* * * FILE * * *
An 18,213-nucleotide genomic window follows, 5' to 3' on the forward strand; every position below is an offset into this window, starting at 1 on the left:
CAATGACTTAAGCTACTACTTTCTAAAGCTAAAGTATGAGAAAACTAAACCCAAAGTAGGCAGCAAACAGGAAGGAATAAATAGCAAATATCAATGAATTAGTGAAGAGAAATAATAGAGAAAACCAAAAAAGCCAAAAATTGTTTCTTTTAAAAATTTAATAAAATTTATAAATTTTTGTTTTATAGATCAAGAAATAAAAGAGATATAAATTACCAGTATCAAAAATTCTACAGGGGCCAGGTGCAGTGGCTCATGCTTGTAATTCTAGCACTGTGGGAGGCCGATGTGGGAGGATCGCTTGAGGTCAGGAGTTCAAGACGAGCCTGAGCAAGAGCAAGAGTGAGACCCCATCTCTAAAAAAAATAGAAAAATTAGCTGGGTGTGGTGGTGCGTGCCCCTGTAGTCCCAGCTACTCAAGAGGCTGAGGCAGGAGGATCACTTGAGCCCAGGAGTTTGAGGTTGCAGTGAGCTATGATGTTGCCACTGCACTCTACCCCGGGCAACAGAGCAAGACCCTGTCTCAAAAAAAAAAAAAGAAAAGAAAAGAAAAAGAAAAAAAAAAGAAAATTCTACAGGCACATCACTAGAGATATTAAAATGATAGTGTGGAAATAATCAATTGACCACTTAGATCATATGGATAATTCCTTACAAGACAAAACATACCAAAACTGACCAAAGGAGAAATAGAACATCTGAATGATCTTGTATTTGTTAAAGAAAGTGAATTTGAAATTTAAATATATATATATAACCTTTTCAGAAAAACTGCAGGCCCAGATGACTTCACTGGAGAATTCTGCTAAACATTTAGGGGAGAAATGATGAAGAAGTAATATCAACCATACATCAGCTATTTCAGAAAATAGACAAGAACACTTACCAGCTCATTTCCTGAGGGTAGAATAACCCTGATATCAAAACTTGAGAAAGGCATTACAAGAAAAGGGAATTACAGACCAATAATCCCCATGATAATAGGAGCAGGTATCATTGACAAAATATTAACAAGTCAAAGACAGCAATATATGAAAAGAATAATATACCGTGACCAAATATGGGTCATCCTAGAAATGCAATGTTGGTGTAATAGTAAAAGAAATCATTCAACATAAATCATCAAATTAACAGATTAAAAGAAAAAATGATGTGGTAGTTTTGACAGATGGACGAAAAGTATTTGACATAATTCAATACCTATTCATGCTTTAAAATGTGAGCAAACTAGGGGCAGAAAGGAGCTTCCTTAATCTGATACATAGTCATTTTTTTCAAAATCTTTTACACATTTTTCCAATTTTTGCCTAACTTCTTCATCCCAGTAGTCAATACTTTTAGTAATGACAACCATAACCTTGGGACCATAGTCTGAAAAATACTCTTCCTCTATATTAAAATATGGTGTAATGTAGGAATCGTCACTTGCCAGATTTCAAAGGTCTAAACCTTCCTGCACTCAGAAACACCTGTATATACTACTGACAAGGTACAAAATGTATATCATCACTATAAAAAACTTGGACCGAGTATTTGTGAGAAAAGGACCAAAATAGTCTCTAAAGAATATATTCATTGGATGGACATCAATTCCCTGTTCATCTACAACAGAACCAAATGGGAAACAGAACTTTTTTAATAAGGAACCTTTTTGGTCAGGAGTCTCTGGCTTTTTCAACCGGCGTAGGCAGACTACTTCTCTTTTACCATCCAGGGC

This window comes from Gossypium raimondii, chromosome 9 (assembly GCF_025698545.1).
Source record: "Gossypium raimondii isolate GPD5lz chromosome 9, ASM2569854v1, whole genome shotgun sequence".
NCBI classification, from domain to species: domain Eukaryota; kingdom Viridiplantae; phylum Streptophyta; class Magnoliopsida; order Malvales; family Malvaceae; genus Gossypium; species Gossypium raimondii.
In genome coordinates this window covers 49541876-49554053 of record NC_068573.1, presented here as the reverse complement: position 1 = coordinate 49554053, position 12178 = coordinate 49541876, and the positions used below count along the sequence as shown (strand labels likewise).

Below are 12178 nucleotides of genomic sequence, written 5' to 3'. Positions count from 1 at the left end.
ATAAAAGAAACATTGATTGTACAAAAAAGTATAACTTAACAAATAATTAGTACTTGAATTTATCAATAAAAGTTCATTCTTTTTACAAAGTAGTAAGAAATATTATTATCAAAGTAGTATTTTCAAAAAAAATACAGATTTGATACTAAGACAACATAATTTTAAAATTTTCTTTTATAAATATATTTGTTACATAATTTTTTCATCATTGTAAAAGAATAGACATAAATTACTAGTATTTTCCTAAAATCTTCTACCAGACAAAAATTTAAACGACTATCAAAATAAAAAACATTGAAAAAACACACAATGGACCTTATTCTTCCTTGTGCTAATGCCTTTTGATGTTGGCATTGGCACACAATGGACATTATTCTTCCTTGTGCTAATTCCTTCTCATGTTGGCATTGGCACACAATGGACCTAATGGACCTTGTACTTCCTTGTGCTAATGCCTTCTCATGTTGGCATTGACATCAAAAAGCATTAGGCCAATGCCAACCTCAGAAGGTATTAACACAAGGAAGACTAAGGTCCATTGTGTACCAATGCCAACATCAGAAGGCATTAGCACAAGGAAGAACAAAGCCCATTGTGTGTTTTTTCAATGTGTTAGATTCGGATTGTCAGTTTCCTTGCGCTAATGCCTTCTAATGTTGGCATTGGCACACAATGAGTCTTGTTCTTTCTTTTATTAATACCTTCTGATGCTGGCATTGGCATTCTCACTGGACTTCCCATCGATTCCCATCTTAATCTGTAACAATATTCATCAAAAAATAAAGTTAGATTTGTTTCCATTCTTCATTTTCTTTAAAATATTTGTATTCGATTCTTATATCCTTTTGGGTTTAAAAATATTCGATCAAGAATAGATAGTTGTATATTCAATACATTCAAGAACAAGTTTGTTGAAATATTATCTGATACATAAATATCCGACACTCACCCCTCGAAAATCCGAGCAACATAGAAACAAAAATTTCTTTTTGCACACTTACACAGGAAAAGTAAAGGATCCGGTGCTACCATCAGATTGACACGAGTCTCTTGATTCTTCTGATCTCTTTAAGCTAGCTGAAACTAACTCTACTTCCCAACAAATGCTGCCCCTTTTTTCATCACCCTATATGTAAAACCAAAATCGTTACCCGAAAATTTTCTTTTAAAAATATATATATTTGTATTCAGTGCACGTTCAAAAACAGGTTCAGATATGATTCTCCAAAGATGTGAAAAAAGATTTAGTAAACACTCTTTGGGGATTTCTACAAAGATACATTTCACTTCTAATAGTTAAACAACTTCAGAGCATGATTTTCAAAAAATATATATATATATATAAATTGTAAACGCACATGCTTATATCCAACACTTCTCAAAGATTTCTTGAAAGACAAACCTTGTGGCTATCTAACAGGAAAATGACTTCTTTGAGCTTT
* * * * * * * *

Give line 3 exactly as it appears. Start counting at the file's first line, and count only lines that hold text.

This window comes from Gossypium raimondii, chromosome 9 (assembly GCF_025698545.1).